At baseline, 17 medical and neurological problems were elicited spontaneously from the 145 participants. Of those spontaneously reporting symptoms (N = 62; 43%), headache was the most common complaint (N = 41, 66%), followed by cough (N = 5, 8%) and localized pain (N = 5, 8%). For the baseline severity of 16 patient-reported adverse effects queried from all treatment groups, headache was the most commonly endorsed symptom by all participants (61/145, 42%), followed by irritability (36/145, 25%). Overall, participants in the cART + EI-AED group were more symptomatic at baseline than participants in the other treatment groups. A higher proportion of the cART + EI-AED group reported headache (odds ratio [OR] = 3.8; 95% confidence interval [CI] = 1.4–9.9; P = 0.007), generalized weakness (OR = 4.9; 95% CI = 1.8–13.5; P = 0.002), problems with concentration (OR = 5.1; 95% CI = 1.6–16.4; P = 0.006), and depression (OR: 4.7; 95% CI = 1.5–14.4; P = 0.008) than participants in the untreated group.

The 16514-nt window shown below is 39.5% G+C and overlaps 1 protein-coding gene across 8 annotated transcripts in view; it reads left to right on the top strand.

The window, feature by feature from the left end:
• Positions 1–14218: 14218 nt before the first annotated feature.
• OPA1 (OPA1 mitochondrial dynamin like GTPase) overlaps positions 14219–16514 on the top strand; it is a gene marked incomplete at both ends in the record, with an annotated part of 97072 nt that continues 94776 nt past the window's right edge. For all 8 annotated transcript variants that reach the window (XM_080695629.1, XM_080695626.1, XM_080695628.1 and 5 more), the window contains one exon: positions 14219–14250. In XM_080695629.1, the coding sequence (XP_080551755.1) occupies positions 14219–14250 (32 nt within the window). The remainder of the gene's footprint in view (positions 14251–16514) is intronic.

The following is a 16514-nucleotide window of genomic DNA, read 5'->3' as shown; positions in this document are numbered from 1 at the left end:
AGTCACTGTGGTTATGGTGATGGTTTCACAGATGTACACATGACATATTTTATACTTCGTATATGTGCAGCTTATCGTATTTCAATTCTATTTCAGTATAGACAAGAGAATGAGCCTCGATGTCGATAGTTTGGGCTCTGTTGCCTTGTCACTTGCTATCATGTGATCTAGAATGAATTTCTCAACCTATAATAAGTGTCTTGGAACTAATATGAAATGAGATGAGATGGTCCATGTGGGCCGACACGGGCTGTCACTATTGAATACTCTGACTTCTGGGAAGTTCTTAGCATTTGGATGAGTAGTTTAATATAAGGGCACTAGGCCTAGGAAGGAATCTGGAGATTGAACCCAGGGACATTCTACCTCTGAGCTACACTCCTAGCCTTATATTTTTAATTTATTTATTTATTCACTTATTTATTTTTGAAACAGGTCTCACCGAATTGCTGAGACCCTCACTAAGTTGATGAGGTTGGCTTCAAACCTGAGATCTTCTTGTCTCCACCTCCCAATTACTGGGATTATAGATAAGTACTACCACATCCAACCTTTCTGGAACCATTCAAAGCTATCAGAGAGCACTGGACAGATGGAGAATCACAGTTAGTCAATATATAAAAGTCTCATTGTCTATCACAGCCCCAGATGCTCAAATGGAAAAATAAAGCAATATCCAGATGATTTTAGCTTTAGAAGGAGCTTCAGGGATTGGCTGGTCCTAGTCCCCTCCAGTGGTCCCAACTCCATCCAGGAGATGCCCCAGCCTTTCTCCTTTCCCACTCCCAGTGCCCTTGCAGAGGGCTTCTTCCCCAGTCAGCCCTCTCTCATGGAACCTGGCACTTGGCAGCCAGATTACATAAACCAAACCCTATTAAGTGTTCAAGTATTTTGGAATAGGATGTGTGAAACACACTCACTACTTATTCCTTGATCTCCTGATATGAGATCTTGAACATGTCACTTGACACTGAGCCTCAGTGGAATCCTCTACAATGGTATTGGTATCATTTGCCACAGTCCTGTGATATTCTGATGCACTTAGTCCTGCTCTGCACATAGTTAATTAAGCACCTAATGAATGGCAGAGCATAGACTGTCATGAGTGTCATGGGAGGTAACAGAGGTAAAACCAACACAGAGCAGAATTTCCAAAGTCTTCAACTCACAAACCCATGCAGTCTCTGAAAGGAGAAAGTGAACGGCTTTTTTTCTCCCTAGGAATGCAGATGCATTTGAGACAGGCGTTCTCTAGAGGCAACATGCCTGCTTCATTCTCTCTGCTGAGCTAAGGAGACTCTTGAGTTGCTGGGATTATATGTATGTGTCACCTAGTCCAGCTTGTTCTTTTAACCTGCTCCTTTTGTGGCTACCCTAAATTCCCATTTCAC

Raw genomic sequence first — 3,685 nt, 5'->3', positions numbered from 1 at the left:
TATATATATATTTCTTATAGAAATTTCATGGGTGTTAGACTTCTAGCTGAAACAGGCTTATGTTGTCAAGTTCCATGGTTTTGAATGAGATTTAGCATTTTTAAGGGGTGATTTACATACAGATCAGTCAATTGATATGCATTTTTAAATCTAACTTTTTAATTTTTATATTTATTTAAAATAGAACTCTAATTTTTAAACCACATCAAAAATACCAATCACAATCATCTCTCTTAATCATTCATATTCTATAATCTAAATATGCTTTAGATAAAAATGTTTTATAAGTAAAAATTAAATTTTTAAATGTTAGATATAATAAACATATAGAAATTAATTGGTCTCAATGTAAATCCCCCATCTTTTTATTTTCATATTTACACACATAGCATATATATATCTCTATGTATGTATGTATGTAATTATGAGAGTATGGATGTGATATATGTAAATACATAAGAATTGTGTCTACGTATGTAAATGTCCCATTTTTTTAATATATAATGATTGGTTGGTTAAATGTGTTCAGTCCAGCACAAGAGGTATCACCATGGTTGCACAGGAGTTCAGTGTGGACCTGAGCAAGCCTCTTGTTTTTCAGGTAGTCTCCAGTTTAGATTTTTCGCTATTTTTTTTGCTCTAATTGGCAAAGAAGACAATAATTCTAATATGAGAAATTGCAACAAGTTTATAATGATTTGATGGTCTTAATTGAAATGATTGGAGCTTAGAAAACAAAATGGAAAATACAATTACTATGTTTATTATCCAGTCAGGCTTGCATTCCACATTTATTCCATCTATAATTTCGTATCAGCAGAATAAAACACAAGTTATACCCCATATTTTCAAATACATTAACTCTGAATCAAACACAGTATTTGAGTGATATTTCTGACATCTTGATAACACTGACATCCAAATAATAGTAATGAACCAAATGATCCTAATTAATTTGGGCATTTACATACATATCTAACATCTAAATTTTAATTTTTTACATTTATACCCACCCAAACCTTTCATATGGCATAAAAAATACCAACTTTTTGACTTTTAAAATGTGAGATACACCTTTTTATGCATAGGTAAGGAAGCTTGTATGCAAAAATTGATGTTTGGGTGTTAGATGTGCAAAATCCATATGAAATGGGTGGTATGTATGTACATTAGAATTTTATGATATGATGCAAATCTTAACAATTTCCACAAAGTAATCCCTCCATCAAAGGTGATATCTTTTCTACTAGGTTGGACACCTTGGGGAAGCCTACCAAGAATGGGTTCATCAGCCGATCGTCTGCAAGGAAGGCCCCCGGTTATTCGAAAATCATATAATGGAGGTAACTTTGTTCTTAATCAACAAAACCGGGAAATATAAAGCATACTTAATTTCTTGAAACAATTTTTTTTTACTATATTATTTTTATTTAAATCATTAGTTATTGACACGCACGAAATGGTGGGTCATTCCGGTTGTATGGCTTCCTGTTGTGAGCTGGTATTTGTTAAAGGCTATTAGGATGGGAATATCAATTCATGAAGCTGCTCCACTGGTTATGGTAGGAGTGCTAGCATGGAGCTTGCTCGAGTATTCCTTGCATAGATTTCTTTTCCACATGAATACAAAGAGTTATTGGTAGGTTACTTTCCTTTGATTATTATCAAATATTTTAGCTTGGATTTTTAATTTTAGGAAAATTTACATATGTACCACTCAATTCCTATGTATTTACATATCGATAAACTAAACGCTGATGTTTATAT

Adverse events and adherence at 2 weeks of follow-up.

All participants in the cART + EI-AED and cART-only groups completed a 2-week follow-up interview. A total of 25 (40%) participants reported symptoms at 2-week follow-up, with headache (N = 13, 21%, five cART + EI-AED, eight cART only) and localized pain (N = 5, 8%, two cART + EI-AED, three cART only) most common. Two participants in the cART + EI-AED group who had started carbamazepine 200 mg twice daily at their initial visit experienced generalized tonic-clonic seizures between visits.